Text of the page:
Mere minutes after President Donald Trump nominated Judge Brett Kavanaugh as his pick for Supreme Court justice, reactions from Montana’s political leaders rolled in.
Montana Republicans urged Congress to quickly confirm the nominee, citing his conservative reading of the U.S. Constitution. Democrats, including Sen. Jon Tester and House candidate Kathleen Williams, said Congress should vet the nominee according to its requirements.
“President Trump has again nominated a constitutional conservative who will interpret our laws, not make laws from the bench,” said Rep. Greg Gianforte. “Given his background and record, I am confident Judge Kavanaugh will make an extraordinary justice who will adhere to America’s constitutional principles and protect our freedoms. The Senate should quickly confirm President Trump’s well-qualified nominee to the Supreme Court.”
Gianforte wasn’t alone in his urging of a quick confirmation. Americans for Prosperity, a dark-money political action committee at odds with the Montana Office of Political Practices, fired off a statement moments before Gianforte urging Tester to follow suit and adhere to Trump’s wishes.
“First Justice Gorsuch, now Brett Kavanaugh – the President has kept his promise to nominate jurists who will faithfully protect the fundamental freedoms enshrined in our Constitution,” the organization’s Montana director, David Herbst, said. “Judge Kavanaugh’s record indicates he will interpret the Constitution as written and will not legislate from the bench. AFP-MT urges Senator Tester to put partisan politics aside and vote to confirm this eminently qualified jurist.”
Kavanaugh graduated from Yale Law School and served as a clerk to Justice Anthony Kennedy. During his 12 years on the bench, conservative supporters contend, Kavanaugh demonstrated a commitment to the rule of law and is widely respected for his principled approach to interpreting the Constitution as written.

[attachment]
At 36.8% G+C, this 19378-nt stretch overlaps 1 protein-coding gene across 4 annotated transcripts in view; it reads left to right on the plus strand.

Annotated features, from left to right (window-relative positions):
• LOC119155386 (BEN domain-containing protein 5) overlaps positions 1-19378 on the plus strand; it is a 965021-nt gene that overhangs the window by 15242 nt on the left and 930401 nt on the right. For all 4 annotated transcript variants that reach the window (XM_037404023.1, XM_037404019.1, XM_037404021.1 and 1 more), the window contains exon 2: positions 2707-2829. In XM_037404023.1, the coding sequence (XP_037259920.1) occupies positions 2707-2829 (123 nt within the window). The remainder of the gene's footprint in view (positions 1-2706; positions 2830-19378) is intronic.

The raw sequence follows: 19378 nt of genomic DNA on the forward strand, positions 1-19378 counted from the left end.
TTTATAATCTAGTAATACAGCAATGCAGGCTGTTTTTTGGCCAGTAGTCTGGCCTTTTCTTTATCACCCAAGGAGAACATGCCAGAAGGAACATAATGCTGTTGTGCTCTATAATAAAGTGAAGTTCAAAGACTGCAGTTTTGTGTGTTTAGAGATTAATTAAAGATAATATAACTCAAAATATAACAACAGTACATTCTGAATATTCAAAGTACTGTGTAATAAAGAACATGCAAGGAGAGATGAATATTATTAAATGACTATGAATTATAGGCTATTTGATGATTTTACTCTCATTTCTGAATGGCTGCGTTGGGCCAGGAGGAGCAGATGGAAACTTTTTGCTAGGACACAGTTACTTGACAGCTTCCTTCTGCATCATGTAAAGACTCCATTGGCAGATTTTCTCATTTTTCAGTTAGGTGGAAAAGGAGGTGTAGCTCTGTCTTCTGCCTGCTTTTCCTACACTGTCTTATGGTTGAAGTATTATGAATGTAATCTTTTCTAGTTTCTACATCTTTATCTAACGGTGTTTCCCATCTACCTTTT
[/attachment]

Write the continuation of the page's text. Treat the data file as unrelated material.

Montana Sen. Steve Daines said Kavanaugh had an “impressive background.”
“As a United States senator, confirming a Supreme Court justice is one of the most consequential votes I will take,” Daines said. “Brett Kavanaugh has an impressive background and excellent experience. I look forward to meeting with the nominee and reviewing their judicial record to ensure we are putting the most qualified justice on the highest court to defend the United States Constitution.”
Tester, a Democrat up for reelection, took a similar tact, saying he planned on meeting with Kavanaugh in the coming weeks.
“I take my constitutional duty to screen the president’s nominees very seriously, and in the coming weeks I look forward to meeting with Judge Kavanaugh,” Tester said. “Montanans have a lot on the line with this next Supreme Court justice, so I urge my colleagues on both sides of the aisle to put politics aside and do what’s best for this nation.”
Montana Attorney General Tim Fox had already made up his mind, urging the Senate to quickly confirm the appointment.
“President Trump made an excellent decision,” Fox said. “Judge Kavanaugh is a brilliant jurist with a proven record of objectively interpreting laws and the Constitution. I urge the United States Senate to give this nomination adequate consideration, followed by swift confirmation.”
Republicans balked at giving President Barack Obama’s nominee a confirmation hearing in 2016, saying it was an election year. This time around, however, they suggested that was a presidential election year, which the 2018 election is not.
Gov. Steve Bullock urged Congress to do its due diligence and vet the nominee.
“Our fundamental rights as Americans are at stake, from access to basic health care and a woman’s right to choose, to voting rights, workers’ rights and marriage equality. It is incumbent upon Congress – both Republicans and Democrats – to ensure any Supreme Court nominee respects the rights of Americans and rejects activists’ invitations to tinker with settled law.”
Kathleen Williams, who’s challenging Gianforte for his seat in the U.S. House, urged close scrutiny of Trump’s nominee, not a quick endorsement to appease party politics.
“I hope the Senate will take the time to aqeduately vet this nominee,” Williams said. “Rep. Gianforte has shown he won’t stand up for women’s rights to make their own healthcare decisions. Montana women do not want Washington politicians coming between them and their doctor.”